For the first time in its 47-year history, Prince is serving up lifestyle apparel with a tennis-inspired spin.

Authentic Brands Group president Nick Woodhouse said, “When we bought the brand approximately five years ago, we had to do a little bit of fixing. It’s obviously a great global brand and it means a lot to tennis players around the world. And it has a tremendous heritage. The beauty of it was that it wasn’t tarnished in any way. It’s very evergreen, much like the color of the logo.”

The first lifestyle collection will be rolled out this fall with DYNE, a minimalistic men’s wear brand that melds the athletic with urban. The label’s founder and creative director Chris Bevans has worked with an assortment of brands over the years including Nike, Sean John, Rocawear and Billionaire Boys Club. A winner of the regional Woolmark Prize, he debuted the technical-inspired Dyne two years ago during Men’s Fashion Week.

His inaugural effort for the Dyne x Prince will debut at Lane Crawford. ABG plans to follow that with a collaboration with the streetwear label Publish for spring 2018. Before deciding on this route, ABG wanted to be sure the tennis business was solid around the world, as is the case with China, Japan and other parts of Asia, as well as Europe and the U.S. Woodhouse said. “With the 28 brands that we own, we get a lot of pitch traffic of people coming to us saying they would like to partner with our brands whether that would be Juicy Couture, Greg Norman, Marilyn Monroe or Shaquille O’Neal. It’s a good problem to have. Very often we turn some people away,” he said. “But these two folks came to us with a story, particularly Dyne.”

Bevans’ track record with Nike as global design director for urban apparel was a selling point, as was the fact he is an avid tennis player. Having first picked up a tennis racquet at the age of seven, Bevans said he currently plays twice a week. Tennis-themed films like “Battle of the Sexes” and the upcoming “Borg/McEnroe” are giving the sport a special moment in pop culture, Bevans said.”It is not just for elitists who play it in the club but kids from around the world are enjoying the sport at all different levels.”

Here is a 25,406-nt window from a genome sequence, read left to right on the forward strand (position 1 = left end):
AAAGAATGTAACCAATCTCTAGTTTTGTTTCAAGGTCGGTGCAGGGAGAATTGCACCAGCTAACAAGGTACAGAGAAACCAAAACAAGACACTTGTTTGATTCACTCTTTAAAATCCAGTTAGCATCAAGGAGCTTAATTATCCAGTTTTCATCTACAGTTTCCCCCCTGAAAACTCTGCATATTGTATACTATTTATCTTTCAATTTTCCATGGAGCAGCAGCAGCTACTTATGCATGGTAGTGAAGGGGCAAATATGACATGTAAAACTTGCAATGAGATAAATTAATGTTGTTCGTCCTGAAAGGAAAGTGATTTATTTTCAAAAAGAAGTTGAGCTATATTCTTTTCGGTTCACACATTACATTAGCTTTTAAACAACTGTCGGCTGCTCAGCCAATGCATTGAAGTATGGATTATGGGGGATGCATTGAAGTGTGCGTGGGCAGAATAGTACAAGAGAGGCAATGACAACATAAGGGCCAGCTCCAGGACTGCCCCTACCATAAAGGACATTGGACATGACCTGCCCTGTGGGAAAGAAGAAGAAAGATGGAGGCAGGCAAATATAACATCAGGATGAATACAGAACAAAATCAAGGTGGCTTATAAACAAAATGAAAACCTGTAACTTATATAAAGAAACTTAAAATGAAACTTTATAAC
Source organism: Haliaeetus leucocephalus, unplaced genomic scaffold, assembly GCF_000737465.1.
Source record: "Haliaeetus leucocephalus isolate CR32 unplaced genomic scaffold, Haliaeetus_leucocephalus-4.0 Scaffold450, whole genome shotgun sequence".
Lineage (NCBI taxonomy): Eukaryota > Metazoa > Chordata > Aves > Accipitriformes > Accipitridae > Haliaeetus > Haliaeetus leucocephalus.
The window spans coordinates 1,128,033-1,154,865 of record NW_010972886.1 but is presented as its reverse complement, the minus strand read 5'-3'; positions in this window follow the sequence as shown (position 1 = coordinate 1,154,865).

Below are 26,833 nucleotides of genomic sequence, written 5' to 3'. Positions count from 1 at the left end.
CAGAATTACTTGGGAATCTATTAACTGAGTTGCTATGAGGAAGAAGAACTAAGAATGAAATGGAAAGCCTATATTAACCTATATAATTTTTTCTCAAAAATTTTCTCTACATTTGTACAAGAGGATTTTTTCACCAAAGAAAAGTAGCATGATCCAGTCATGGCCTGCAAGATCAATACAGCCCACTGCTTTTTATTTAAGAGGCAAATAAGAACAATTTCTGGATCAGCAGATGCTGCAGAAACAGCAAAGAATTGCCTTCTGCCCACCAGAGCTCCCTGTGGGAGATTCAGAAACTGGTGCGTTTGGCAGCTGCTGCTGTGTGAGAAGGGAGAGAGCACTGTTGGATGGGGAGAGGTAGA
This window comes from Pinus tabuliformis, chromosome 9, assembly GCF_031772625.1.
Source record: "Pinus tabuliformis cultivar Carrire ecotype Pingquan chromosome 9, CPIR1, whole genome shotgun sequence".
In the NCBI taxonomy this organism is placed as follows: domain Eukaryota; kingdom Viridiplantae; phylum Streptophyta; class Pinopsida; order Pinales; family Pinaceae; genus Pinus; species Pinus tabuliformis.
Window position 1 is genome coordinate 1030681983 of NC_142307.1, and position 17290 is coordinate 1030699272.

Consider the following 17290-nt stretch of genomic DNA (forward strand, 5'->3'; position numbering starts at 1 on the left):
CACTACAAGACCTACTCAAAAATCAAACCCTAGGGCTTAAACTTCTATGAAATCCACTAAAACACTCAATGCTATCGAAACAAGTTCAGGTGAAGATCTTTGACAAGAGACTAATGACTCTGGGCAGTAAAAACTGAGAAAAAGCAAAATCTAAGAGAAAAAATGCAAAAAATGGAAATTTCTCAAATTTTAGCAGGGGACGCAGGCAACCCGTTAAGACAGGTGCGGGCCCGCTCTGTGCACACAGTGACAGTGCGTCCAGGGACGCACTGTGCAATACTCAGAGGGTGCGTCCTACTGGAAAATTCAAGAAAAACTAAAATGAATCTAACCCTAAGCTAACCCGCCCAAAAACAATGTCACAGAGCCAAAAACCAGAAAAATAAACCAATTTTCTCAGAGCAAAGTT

Fashion-forward pros like Venus and Serena Williams — as well as Maria Sharapova, who wore a Swarovski-encrusted tennis dress designed by Riccardo Tisci for Nike — are furthering interest. The same might be said of Pharrell Williams’ tennis-skewed collaboration with Adidas last season, Bevans said. Retailing from $150 to $240, Dyne x Prince will consist of athletic type pieces, workout pieces and four-way stretch shorts. Each item will be embedded with Dyne data chips so that the wearer can review detailed product information, the history of the sport and brand information. The color palette will feature tennis court-appropriate white or black with the pop of pea green.

As for how much additional business these two collaborations may generate, Woodhouse said, “It will be material but not gigantic. These collections are more to set the halo for the brand. I see it more as a collaboration that will enable Prince to get into more tony stores around the world, particularly Lane Crawford.”

From a branding standpoint, the decision “means a tremendous amount,” he said. “We are now putting Prince in the sphere of an athletic brand that can translate to lifestyle. Obviously, many have come before us like Nike and Adidas. You see Under Armour. It’s a difficult thing to do but I think Prince has more permission to do that because tennis is an off-court, on-court business.”

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